"But if the lungs fill up with fluid or become highly inflamed — both of which can happen in coronavirus — then the negative pressures that occur with normal breathing are not sufficient to expand the lungs enough and insufficient O2 and CO2 exchange will result," Lutchen continues. "The alternative is then to 'push' air into the lungs using a ventilator which creates a positive pressure at the mouth — the inlet to the intubation tube — large enough to push enough fresh air in and out each breath. Hopefully, this can keep the blood O2 and CO2 levels close to normal until the inflammation and fluid buildup subsides and the person can breathe on their own again."
The boxy mechanical device with a digital display on the top typically sits on a cart next to the bed. As the National Heart, Lung and Blood Institute website explains, the patient is connected to the device by a breathing tube that's inserted through his or her nose or mouth down the throat, which is held in place by tape or a strap that fits around the head. The tube in the airway can cause some discomfort, and also affects a patient's ability to talk or eat. That's why the care team may insert another tube into a vein to feed the patient nutrients, or — if the person is going to be on a ventilator for a long time — insert a nasogastric feeding tube that goes directly into the stomach or small intestine through a surgically created opening.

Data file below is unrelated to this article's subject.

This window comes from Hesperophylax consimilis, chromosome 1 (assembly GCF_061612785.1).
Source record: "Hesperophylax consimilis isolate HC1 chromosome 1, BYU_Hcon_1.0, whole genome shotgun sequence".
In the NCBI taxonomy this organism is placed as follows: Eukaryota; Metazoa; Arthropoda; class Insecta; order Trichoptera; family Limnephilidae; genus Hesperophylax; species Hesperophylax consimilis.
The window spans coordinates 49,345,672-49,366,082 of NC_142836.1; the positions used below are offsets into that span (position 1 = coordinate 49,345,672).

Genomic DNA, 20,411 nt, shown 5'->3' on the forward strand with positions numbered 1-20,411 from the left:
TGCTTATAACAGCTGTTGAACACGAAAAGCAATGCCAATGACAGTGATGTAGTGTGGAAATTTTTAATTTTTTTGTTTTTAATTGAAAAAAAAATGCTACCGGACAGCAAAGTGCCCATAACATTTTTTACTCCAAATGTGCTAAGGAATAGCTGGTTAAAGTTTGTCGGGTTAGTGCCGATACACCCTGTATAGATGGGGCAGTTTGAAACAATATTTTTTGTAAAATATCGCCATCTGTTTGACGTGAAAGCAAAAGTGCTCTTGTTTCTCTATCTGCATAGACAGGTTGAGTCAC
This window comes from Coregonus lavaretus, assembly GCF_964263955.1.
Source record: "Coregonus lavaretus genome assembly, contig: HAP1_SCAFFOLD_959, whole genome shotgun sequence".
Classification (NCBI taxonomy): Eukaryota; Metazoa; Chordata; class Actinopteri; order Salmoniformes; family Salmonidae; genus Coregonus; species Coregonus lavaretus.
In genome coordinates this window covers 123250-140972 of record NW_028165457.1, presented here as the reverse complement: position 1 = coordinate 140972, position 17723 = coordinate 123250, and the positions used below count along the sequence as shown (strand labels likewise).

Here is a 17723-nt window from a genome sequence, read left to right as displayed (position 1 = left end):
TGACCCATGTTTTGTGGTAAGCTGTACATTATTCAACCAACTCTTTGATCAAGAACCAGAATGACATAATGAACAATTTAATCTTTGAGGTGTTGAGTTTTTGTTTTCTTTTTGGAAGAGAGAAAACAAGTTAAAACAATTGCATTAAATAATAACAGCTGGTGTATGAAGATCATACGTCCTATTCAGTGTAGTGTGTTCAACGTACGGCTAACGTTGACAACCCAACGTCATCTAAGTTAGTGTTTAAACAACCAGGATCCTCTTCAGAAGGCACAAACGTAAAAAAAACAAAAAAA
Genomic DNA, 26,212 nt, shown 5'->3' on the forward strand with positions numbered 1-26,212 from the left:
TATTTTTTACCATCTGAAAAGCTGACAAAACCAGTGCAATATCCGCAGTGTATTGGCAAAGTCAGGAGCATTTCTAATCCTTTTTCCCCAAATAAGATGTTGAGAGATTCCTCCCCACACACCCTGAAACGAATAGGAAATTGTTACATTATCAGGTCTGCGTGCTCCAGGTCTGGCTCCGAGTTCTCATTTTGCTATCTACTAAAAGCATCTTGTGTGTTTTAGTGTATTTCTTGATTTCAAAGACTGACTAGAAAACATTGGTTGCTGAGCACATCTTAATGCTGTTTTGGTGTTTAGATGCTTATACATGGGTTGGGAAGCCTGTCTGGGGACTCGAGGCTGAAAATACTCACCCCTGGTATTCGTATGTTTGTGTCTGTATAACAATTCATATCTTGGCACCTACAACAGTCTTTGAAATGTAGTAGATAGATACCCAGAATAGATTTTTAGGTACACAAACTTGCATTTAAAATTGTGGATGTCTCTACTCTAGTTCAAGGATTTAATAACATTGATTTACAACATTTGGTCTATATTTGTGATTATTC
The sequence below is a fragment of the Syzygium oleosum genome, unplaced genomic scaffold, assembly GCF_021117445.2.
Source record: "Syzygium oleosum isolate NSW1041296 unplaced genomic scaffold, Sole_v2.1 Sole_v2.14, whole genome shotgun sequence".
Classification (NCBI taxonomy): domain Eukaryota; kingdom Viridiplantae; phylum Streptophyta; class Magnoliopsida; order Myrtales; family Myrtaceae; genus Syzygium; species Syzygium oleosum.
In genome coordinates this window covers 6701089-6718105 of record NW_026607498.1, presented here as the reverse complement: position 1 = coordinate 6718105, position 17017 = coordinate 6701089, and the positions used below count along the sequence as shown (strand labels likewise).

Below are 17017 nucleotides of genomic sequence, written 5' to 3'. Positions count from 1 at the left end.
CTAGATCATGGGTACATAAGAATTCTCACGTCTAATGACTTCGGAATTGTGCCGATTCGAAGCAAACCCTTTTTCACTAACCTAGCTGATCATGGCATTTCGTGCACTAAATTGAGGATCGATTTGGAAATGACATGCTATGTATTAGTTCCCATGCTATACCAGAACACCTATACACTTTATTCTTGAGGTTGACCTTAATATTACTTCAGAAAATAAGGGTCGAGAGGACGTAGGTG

This diagram depicts the basic design and function of a respiratory ventilator.
Having a tube down your throat isn't exactly pleasant, but it's important. "Without intubation several things can threaten the ability of the ventilator to do its job," Lutchen explains. "Perhaps the most important is that if the ventilator just blew into the mouth the delivered volume may not all go into the lung. Some of it could leak out the nose — which is connected to the mouth — or some can end up expanding the cheeks of the person rather than going into the lung."
The Role of the Respiratory Therapist